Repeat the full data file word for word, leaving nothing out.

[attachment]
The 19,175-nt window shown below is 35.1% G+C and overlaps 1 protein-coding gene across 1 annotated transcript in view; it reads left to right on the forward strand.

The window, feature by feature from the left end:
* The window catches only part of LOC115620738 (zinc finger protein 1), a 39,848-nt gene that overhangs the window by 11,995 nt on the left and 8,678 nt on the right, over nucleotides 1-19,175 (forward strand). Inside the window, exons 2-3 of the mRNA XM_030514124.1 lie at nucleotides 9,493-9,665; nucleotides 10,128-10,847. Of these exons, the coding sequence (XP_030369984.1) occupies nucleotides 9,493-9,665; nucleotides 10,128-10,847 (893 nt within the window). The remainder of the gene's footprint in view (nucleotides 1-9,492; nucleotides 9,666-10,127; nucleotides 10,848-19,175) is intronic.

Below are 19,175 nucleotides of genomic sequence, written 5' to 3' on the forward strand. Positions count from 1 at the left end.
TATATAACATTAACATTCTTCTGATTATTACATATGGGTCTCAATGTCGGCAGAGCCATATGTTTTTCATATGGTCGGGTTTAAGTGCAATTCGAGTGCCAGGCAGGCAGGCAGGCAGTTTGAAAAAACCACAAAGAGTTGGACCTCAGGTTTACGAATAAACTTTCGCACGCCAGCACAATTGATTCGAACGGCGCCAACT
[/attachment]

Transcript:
The 19,175-nt window shown below is 35.1% G+C and overlaps 1 protein-coding gene across 1 annotated transcript in view; it reads left to right on the forward strand.

The window, feature by feature from the left end:
* The window catches only part of LOC115620738 (zinc finger protein 1), a 39,848-nt gene that overhangs the window by 11,995 nt on the left and 8,678 nt on the right, over nucleotides 1-19,175 (forward strand). Inside the window, exons 2-3 of the mRNA XM_030514124.1 lie at nucleotides 9,493-9,665; nucleotides 10,128-10,847. Of these exons, the coding sequence (XP_030369984.1) occupies nucleotides 9,493-9,665; nucleotides 10,128-10,847 (893 nt within the window). The remainder of the gene's footprint in view (nucleotides 1-9,492; nucleotides 9,666-10,127; nucleotides 10,848-19,175) is intronic.

Below are 19,175 nucleotides of genomic sequence, written 5' to 3' on the forward strand. Positions count from 1 at the left end.
TATATAACATTAACATTCTTCTGATTATTACATATGGGTCTCAATGTCGGCAGAGCCATATGTTTTTCATATGGTCGGGTTTAAGTGCAATTCGAGTGCCAGGCAGGCAGGCAGGCAGTTTGAAAAAACCACAAAGAGTTGGACCTCAGGTTTACGAATAAACTTTCGCACGCCAGCACAATTGATTCGAACGGCGCCAACT